So get out those pens, pencils, paint brushes and computers kids. There are prizes to be won and perhaps careers to be had. Shaun Tan famously won the MYOSB Award when he was 11 years old. And if you are a prize winner you will get to meet another world famous WA author; Tim Winton who is the patron of the Awards that bear his name. He presents the prizes to all of the successful entrants each year.

And, hot off the press, congratulations to Shaun Tan! He has just won the Kate Greenaway Medal for his picture book, Tales from the Inner City. This is one of the most prestigious children’s book awards in the world! You do us proud, Shaun!

Building Towards a New World

We have at least one thing to thank covid-19 for. It has revitalised our neighbourhood. We live a stone’s throw from the Dog Beach in Scarborough, and because we are situated right on a T-junction we have always had an interesting collection of people and their dogs walking past. But it is only since lockdown, with people working from home and kids doing their school work online, that we have actually got to know our more recently arrived neighbours. During the most severe period of lockdown a section our front fence fell down in a storm. Our very generous neighbour from two doors up was the first to offer help. ‘Give me your tip pass and I will take the bricks away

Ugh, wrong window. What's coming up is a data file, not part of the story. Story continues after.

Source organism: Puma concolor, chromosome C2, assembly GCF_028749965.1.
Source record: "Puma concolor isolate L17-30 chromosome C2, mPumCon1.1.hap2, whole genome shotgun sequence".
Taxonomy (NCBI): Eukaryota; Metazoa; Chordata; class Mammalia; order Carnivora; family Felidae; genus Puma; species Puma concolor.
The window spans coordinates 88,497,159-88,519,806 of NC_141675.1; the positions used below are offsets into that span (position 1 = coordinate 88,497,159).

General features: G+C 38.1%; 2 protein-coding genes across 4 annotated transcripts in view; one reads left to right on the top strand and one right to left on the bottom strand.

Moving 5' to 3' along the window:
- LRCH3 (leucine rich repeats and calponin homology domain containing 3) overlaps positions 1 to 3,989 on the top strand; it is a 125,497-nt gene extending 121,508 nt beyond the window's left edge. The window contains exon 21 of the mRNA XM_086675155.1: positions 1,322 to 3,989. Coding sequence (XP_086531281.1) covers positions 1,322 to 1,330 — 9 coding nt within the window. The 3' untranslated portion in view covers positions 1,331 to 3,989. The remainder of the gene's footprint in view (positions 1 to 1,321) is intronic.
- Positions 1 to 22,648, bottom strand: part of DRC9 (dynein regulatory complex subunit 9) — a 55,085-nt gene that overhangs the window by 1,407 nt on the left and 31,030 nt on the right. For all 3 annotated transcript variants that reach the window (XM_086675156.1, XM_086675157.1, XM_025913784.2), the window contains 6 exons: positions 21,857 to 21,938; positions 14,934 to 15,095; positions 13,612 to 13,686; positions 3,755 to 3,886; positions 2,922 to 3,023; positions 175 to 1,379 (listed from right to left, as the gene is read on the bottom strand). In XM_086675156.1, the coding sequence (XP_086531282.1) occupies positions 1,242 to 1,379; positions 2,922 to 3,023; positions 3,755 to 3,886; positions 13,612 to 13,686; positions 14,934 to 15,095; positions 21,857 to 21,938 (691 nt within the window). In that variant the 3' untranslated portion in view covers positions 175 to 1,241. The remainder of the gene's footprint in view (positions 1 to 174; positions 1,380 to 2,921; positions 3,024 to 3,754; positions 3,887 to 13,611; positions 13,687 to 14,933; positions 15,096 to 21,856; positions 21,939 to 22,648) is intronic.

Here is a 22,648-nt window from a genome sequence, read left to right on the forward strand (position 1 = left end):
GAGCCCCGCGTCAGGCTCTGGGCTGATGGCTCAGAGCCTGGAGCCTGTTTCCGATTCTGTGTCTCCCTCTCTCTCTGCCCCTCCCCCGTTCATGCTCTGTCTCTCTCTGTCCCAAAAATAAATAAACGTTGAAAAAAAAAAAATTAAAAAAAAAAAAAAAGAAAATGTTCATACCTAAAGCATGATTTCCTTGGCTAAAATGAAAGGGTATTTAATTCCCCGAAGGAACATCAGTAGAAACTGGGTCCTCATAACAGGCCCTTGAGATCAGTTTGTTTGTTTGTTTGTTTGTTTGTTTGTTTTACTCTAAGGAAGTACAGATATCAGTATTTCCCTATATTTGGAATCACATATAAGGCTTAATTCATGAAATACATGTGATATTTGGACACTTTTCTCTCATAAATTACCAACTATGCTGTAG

A baby kookaburra facing the new world